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Power and Sanctions or Law and Life?

Power and Sanctions or Law and Life?

Magazine or Newspaper Article

September 8, 2007

Author: Rami Khouri, Senior Fellow, Middle East Initiative

Belfer Center Programs or Projects: Dubai Initiative

 

BEIRUT -- The United Nations is a creature of very mixed lineage, simultaneously undertaking some remarkable peace-keeping, conflict-resolution and humanitarian work, while using sanctions, threats, and boycotts to carry out the policies of powers that dominate the world scene -- especially the United States. 

Is the UN the embodiment of hope, equality and decency for all human beings? Or is it the social services agency and military clean-up subcontractor for NATO?

The new Secretary General of the UN, Ban Ki-moon, revealed the best face of the organization this week when he visited Sudan. He met with the government in Khartoum and also visited refugees in the shattered Darfur region, sparking a renewed commitment to October peace talks between Khartoum and several opposition, rebel and government-linked armed groups. The talks will be mediated by the UN special envoy to Darfur, Jan Eliasson. Ban and Eliasson embody the UN's reliance on respected and talented individuals who can speak to all parties in a conflict, in order to achieve peace, security, stability and basic rights for all.

At the same time, however, the UN is also a partner in the global politics of pressure, contention and debilitating double standards. Security Council resolutions in 2004 and 2005 imposed sanctions on some parties in Sudan, and the United States seems eager to pass more through the council. The UN in Sudan, therefore, is simultaneously applying Security Council sanctions, threatening tougher new sanctions, sending in over 20,000 peace-keepers, delivering significant humanitarian assistance to refugees and displaced people, mediating peace talks, and raising the Darfur issue higher on the global agenda through actions like the secretary general's visit.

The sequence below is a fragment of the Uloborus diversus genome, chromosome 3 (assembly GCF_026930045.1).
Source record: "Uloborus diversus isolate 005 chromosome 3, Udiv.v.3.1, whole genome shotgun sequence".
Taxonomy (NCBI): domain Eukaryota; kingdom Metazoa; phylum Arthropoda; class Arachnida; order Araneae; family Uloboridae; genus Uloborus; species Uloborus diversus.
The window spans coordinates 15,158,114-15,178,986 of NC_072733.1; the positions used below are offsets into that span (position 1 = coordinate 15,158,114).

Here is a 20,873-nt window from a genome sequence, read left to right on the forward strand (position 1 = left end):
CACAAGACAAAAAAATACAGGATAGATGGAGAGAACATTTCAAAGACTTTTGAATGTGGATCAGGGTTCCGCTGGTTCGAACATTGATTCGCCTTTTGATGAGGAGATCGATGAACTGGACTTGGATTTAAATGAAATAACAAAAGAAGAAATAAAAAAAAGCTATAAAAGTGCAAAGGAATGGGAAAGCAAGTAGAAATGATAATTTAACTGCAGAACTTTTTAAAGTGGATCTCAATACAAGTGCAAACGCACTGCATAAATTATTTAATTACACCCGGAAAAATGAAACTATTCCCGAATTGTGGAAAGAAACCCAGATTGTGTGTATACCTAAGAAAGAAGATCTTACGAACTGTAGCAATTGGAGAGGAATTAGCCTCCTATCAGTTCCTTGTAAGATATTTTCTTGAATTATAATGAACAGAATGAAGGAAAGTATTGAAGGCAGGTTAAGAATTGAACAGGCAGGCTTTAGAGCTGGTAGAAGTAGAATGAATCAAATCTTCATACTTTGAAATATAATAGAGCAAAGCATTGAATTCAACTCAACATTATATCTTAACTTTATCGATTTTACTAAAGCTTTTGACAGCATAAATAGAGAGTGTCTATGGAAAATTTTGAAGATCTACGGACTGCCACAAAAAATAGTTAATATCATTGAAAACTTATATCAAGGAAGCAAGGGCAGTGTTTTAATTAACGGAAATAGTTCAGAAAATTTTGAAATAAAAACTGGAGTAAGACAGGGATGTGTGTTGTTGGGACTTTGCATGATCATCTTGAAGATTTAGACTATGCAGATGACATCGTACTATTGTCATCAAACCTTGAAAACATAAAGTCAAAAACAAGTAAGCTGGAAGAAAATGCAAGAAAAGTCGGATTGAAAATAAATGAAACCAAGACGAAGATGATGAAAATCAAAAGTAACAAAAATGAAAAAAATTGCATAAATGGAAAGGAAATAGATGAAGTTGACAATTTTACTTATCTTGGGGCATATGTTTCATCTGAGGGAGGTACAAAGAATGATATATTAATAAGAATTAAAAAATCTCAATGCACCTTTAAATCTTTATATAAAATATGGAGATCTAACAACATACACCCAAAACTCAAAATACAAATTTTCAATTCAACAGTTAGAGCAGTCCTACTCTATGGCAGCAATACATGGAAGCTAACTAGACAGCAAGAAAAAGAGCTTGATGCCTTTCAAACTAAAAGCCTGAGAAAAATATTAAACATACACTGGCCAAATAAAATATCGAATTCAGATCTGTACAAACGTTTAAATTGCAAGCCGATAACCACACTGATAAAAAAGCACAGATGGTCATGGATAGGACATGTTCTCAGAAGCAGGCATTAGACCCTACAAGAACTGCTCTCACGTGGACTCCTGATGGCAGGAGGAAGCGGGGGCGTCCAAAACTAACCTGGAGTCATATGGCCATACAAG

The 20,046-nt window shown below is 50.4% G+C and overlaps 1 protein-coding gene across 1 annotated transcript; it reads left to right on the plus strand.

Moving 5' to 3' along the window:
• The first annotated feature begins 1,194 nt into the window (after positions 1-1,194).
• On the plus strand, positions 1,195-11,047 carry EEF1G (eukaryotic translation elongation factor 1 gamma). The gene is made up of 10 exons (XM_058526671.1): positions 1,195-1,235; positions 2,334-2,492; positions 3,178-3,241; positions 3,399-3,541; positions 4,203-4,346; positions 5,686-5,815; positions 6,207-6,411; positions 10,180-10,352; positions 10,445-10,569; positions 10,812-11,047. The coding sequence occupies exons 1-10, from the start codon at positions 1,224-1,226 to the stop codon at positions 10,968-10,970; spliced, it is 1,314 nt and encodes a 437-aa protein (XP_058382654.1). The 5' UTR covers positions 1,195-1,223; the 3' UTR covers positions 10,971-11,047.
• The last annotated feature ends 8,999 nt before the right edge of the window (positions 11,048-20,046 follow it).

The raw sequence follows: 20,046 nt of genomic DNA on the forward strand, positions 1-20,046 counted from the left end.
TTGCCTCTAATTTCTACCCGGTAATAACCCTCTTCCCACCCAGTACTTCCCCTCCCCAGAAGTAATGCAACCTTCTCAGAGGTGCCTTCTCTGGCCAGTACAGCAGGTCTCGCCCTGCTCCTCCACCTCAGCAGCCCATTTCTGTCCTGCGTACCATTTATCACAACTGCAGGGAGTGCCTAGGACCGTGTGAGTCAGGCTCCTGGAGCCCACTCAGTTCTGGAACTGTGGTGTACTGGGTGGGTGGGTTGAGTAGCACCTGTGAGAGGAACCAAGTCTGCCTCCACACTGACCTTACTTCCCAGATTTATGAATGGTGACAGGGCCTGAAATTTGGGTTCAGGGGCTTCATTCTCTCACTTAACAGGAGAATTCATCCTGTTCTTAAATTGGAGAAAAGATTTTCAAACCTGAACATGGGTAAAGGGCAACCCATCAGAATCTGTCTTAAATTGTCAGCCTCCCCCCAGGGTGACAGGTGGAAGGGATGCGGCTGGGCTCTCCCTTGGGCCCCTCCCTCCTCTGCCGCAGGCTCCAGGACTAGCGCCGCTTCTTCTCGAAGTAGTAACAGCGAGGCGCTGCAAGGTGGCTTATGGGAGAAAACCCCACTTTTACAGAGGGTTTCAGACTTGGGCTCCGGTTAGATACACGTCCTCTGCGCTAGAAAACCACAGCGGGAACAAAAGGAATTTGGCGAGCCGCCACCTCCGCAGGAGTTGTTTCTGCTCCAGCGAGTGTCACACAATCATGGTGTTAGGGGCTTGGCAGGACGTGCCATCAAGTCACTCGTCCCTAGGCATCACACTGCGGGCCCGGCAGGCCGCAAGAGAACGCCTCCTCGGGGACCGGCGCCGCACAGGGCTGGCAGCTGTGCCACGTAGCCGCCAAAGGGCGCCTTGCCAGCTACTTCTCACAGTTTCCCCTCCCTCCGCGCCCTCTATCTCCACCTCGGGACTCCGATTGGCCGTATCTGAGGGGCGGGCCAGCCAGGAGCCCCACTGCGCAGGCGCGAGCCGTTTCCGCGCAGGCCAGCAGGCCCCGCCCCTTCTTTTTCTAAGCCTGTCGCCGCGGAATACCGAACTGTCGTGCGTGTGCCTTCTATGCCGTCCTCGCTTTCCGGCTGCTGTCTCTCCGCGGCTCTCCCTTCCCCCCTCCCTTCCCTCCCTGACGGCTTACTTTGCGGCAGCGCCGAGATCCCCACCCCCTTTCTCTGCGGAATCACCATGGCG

This is a fitting symbol of the UN's multiple and often contradictory roles in the world today, where it is asked to do an impossible series of tasks that respond to the needs and aspirations of very different audiences. The UN should thoroughly review its optimum role in a transforming world, because its existing contradictory policies risk damaging its credibility and efficacy for years to come.

A clear, consistent, credible UN mission is all the more important because it is achievable. A massive worldwide constituency wants the UN to play a strong role, according to two recent global public opinion polls by the BBC and the Chicago Council on Global Affairs. Both revealed majorities who view the UN positively and favor dramatic steps to strengthen the UN, including giving it the powers to form a standing peace-keeping force, regulate arms trading, and investigate human rights abuses.